PITTSBURGH WOMAN IN SIX CITY BRIDAL CONVENTION SCAM GETS 65 MONTHS IN PRISON
BOSTON, Mass. - A Pittsburgh woman was sentenced today in federal court to 65 months in prison for defrauding commercial advertisers and exhibitors out of fees for fake bridal conventions and magazines advertised in Boston and other cities across the country.
KAREN M. TUCKER, 47, was sentenced today by U.S. District Judge Richard G. Stearns to 65 months in prison, to be followed by 36 months of supervised release, $116,813 in restitution and $116,813 in forfeiture. On October 7, 2010, Tucker pleaded guilty to one count of wire fraud and one count of aggravated identity theft.
At the earlier plea hearing, Tucker agreed to the facts that she fraudulently advertised that her fictitious company, “The Boston 411,” would hold a bridal convention at Boston’s Hynes Convention Center in early March 2010. Tucker misrepresented to the bridal industry, and the agency that books Hynes Convention Center events, that the convention would really occur. Tucker never completed the arrangements to book the convention center, but instead strung along the booking agency so that it would nevertheless tell exhibitors and potential exhibitors that the convention was still scheduled. At the same time, Tucker used Facebook and Twitter to fraudulently advertise the convention as having thousands of paid brides-to-be attendees, which was false. Exhibitors who wanted to reach the brides-to-be sent her money, which Tucker spent largely on personal expenses. During the scheme, Tucker also tried hide behind a variety of aliases, including two stolen identities.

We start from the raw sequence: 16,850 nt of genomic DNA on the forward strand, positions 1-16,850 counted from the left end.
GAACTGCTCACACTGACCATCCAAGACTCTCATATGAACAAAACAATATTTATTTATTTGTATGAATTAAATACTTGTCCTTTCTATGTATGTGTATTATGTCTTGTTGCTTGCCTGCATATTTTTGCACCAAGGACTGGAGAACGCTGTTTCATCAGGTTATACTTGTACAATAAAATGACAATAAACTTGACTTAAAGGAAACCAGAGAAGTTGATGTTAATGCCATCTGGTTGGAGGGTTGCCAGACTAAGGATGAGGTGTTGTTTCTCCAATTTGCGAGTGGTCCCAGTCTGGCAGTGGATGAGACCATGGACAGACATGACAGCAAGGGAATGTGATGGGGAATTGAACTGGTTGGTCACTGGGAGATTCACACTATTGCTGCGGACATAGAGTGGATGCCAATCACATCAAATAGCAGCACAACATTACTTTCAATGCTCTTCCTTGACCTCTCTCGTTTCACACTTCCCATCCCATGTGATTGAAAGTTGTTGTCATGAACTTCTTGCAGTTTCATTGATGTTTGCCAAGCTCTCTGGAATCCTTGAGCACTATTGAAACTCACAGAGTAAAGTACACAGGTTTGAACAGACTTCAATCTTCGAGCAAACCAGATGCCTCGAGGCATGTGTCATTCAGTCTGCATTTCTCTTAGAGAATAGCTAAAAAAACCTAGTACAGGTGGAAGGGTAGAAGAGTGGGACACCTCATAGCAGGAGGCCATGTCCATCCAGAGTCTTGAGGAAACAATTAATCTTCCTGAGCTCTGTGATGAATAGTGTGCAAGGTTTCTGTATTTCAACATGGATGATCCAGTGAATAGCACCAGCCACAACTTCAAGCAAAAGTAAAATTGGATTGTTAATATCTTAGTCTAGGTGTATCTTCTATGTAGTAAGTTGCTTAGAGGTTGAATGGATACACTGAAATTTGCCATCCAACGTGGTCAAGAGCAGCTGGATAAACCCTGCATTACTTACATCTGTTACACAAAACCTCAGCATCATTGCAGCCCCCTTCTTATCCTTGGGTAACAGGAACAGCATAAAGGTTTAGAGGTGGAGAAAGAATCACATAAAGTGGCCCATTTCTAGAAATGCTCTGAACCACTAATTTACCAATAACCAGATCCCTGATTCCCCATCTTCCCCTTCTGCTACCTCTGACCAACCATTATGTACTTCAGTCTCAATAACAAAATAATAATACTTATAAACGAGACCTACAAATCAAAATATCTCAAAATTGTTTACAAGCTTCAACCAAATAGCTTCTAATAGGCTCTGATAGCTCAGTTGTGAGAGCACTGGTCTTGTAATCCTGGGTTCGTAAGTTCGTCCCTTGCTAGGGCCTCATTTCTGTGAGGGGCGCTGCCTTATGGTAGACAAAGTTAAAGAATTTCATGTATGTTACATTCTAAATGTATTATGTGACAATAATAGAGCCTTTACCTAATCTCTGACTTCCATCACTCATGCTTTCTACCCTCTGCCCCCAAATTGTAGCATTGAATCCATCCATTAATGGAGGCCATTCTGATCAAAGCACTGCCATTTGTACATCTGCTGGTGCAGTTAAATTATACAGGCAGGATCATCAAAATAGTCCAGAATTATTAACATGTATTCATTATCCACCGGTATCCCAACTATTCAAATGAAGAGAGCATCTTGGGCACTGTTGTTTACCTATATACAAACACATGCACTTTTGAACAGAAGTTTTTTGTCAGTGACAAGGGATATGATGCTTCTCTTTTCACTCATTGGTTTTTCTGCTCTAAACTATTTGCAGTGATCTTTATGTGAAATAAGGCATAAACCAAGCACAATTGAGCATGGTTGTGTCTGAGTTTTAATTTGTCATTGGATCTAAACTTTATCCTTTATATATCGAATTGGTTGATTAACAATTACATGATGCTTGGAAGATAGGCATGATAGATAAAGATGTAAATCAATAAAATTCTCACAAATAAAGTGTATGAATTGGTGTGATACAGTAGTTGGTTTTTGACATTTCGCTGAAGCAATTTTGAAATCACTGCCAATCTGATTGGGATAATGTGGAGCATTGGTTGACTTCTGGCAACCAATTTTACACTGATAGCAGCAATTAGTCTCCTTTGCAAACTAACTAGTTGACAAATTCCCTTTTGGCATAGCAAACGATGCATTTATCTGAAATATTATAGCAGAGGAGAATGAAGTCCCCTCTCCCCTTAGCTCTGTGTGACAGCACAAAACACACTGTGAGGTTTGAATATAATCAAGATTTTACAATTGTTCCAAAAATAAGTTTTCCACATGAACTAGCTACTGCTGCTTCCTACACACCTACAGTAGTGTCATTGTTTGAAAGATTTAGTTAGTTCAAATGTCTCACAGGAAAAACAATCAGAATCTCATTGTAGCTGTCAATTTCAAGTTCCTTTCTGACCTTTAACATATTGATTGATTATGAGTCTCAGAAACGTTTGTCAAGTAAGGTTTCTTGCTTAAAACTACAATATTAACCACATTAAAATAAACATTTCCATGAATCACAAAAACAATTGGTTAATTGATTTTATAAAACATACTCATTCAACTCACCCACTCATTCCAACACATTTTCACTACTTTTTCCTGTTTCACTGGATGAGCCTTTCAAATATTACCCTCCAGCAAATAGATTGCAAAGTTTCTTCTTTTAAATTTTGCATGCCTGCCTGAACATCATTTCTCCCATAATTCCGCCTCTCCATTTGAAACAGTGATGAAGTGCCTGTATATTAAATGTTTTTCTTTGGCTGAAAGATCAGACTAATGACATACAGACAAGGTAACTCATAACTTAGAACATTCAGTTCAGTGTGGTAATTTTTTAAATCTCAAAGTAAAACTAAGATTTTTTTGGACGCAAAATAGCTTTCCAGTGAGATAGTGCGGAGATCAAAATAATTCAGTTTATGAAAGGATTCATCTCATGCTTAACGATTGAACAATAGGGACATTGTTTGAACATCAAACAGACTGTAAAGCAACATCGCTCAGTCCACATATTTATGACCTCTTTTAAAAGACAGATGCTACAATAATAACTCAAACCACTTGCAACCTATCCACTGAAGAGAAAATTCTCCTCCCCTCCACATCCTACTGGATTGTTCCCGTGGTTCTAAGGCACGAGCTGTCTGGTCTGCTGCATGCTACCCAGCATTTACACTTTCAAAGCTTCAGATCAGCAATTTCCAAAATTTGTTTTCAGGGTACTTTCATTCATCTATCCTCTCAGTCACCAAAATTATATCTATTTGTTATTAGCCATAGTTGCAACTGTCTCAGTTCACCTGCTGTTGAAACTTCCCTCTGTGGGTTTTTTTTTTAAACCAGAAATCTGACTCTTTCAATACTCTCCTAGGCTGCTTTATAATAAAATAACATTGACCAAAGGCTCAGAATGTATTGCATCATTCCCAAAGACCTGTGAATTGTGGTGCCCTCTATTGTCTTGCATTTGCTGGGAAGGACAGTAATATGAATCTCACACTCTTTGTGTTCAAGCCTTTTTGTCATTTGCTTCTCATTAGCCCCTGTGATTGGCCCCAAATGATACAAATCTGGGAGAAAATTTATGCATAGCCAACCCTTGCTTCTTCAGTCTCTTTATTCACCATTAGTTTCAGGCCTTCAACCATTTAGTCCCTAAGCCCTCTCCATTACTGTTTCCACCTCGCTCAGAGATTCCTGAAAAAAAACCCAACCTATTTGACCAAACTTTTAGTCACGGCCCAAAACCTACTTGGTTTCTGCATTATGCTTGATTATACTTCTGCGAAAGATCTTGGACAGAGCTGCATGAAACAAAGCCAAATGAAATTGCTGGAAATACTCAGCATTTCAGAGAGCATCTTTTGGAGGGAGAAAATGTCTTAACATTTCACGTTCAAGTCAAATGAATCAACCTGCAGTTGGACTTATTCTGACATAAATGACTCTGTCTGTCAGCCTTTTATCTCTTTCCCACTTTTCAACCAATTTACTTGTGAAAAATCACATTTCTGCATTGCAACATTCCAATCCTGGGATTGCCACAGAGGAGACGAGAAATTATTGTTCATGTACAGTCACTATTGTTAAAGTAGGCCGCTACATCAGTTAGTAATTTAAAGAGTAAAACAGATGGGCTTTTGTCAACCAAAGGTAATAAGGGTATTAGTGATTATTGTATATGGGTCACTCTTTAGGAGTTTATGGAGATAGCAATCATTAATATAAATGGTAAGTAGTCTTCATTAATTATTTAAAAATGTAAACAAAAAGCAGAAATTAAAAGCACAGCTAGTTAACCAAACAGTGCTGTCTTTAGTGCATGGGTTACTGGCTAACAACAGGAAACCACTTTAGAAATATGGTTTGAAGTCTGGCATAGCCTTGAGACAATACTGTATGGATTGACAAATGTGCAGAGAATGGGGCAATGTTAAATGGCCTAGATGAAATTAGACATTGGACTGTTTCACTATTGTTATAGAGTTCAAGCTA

The Boston scam was part of Tucker’s larger fraudulent bridal scheme that targeted Columbus, Ohio; Baltimore, Las Vegas, Miami and Dallas-Ft. Worth. At today’s hearing, the prosecutor told the Court that in total, Tucker took in about $120,000 from 200 victims at small businesses across the country.
United States Attorney Carmen M. Ortiz stated, “This case should send a strong message that the Internet does not give criminals anonymity. Ms. Tucker thought that her crimes would be untraceable, but thanks to the dedication and commitment of the investigators, the scam was uncovered, and justice was served.”
Richard DesLauriers, Special Agent in Charge of the FBI said, “Today’s sentencing reflects the joint efforts of the Boston Police Department and FBI to investigate and apprehend those who exploit the use of the Internet to defraud small businesses during difficult economic times.”
U.S. Attorney Ortiz, Special Agent in Charge DesLauriers and Boston Police Commissioner Edward Davis made the announcement today. The case was prosecuted by Assistant U.S. Attorney Scott L. Garland of Ortiz’s Computer Crime Unit.
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